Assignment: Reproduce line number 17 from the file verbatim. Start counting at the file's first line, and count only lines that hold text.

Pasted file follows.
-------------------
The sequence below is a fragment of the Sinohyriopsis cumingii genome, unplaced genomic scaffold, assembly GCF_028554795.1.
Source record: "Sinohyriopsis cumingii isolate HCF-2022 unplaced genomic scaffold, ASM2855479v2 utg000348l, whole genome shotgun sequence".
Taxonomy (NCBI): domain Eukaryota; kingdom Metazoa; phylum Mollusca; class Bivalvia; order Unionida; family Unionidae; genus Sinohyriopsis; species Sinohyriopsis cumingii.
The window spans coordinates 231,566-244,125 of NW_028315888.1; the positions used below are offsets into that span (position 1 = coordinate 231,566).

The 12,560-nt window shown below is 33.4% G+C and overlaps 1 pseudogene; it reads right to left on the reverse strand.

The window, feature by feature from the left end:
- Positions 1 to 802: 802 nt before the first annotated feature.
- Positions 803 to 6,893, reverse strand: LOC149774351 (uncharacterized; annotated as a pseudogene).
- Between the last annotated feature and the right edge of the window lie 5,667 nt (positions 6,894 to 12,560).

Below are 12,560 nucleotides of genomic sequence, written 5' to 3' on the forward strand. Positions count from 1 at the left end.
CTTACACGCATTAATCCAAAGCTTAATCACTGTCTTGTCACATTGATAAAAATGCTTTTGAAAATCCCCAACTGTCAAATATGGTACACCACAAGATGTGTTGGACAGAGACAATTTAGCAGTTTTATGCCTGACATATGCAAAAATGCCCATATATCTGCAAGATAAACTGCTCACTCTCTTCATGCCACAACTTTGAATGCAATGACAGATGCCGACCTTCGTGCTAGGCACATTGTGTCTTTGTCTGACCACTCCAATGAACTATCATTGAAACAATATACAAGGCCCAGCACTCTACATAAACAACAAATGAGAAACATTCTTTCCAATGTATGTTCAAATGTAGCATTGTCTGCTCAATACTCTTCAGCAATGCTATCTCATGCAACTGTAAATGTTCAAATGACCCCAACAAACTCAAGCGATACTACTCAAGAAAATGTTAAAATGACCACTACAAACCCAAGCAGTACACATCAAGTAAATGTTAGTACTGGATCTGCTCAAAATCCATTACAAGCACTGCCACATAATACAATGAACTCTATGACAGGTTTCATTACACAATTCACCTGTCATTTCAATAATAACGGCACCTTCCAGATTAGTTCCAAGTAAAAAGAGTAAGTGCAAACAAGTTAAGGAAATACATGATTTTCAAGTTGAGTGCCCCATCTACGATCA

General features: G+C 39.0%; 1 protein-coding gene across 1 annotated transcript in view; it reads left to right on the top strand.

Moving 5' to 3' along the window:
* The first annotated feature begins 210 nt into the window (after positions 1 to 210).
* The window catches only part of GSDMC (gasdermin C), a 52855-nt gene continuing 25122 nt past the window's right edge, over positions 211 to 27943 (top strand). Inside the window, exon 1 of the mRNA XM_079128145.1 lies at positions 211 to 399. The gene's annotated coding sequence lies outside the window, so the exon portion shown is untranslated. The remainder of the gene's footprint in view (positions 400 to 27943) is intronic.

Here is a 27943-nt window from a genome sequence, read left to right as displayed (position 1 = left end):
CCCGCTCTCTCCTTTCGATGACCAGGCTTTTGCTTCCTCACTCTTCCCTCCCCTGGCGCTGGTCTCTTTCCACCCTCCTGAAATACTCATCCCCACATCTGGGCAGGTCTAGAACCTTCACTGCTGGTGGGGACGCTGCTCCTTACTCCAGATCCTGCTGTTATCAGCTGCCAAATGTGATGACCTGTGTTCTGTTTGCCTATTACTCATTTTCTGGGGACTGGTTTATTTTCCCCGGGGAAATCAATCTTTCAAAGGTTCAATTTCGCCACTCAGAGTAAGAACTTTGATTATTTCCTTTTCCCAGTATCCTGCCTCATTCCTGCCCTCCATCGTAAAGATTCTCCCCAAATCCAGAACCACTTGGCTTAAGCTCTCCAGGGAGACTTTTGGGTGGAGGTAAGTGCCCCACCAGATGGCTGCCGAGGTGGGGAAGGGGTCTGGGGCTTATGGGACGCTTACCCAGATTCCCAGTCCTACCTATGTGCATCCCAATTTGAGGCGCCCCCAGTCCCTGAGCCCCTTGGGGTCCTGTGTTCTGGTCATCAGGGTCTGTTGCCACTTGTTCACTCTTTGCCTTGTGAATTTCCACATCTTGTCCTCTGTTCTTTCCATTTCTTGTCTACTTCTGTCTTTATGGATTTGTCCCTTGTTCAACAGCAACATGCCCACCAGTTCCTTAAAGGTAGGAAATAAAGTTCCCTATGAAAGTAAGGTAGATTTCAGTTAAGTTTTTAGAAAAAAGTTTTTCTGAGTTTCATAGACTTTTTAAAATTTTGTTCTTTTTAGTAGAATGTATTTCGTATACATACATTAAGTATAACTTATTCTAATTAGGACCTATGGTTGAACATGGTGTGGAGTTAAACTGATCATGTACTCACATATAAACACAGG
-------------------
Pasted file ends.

CCCGCTCTCTCCTTTCGATGACCAGGCTTTTGCTTCCTCACTCTTCCCTCCCCTGGCGCTGGTCTCTTTCCACCCTCCTGAAATACTCATCCCCACATCTGGGCAGGTCTAGAACCTTCACTGCTGGTGGGGACGCTGCTCCTTACTCCAGATCCTGCTGTTATCAGCTGCCAAATGTGATGACCTGTGTTCTGTTTGCCTATTACTCATTTTCTGGGGACTGGTTTATTTTCCCCGGGGAAATCAATCTTTCAAAGGTTCAATTTCGCCACTCAGAGTAAGAACTTTGATTATTTCCTTTTCCCAGTATCCTGCCTCATTCCTGCCCTCCATCGTAAAGATTCTCCCCAAATCCAGAACCACTTGGCTTAAGCTCTCCAGGGAGACTTTTGGGTGGAGGTAAGTGCCCCACCAGATGGCTGCCGAGGTGGGGAAGGGGTCTGGGGCTTATGGGACGCTTACCCAGATTCCCAGTCCTACCTATGTGCATCCCAATTTGAGGCGCCCCCAGTCCCTGAGCCCCTTGGGGTCCTGTGTTCTGGTCATCAGGGTCTGTTGCCACTTGTTCACTCTTTGCCTTGTGAATTTCCACATCTTGTCCTCTGTTCTTTCCATTTCTTGTCTACTTCTGTCTTTATGGATTTGTCCCTTGTTCAACAGCAACATGCCCACCAGTTCCTTAAAGGTAGGAAATAAAGTTCCCTATGAAAGTAAGGTAGATTTCAGTTAAGTTTTTAGAAAAAAGTTTTTCTGAGTTTCATAGACTTTTTAAAATTTTGTTCTTTTTAGTAGAATGTATTTCGTATACATACATTAAGTATAACTTATTCTAATTAGGACCTATGGTTGAACATGGTGTGGAGTTAAACTGATCATGTACTCACATATAAACACAGG